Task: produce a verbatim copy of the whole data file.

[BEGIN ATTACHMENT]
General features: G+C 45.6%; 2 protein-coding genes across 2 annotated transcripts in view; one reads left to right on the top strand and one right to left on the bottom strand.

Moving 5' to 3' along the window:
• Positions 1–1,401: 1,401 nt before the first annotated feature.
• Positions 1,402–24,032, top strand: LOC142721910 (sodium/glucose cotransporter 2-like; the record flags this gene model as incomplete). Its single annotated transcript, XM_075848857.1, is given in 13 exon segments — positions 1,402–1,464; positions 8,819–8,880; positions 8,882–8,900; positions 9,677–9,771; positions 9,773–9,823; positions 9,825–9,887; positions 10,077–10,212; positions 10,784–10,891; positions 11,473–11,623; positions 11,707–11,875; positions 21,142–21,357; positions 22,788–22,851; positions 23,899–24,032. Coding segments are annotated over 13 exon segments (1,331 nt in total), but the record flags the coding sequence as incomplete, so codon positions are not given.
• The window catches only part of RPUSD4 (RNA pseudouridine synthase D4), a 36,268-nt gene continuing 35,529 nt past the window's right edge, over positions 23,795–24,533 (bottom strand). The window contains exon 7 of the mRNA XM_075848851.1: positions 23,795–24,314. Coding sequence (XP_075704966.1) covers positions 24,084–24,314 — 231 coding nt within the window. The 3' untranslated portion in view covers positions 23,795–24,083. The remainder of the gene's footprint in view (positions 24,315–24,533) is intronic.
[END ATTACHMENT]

General features: G+C 45.6%; 2 protein-coding genes across 2 annotated transcripts in view; one reads left to right on the top strand and one right to left on the bottom strand.

Moving 5' to 3' along the window:
• Positions 1–1,401: 1,401 nt before the first annotated feature.
• Positions 1,402–24,032, top strand: LOC142721910 (sodium/glucose cotransporter 2-like; the record flags this gene model as incomplete). Its single annotated transcript, XM_075848857.1, is given in 13 exon segments — positions 1,402–1,464; positions 8,819–8,880; positions 8,882–8,900; positions 9,677–9,771; positions 9,773–9,823; positions 9,825–9,887; positions 10,077–10,212; positions 10,784–10,891; positions 11,473–11,623; positions 11,707–11,875; positions 21,142–21,357; positions 22,788–22,851; positions 23,899–24,032. Coding segments are annotated over 13 exon segments (1,331 nt in total), but the record flags the coding sequence as incomplete, so codon positions are not given.
• The window catches only part of RPUSD4 (RNA pseudouridine synthase D4), a 36,268-nt gene continuing 35,529 nt past the window's right edge, over positions 23,795–24,533 (bottom strand). The window contains exon 7 of the mRNA XM_075848851.1: positions 23,795–24,314. Coding sequence (XP_075704966.1) covers positions 24,084–24,314 — 231 coding nt within the window. The 3' untranslated portion in view covers positions 23,795–24,083. The remainder of the gene's footprint in view (positions 24,315–24,533) is intronic.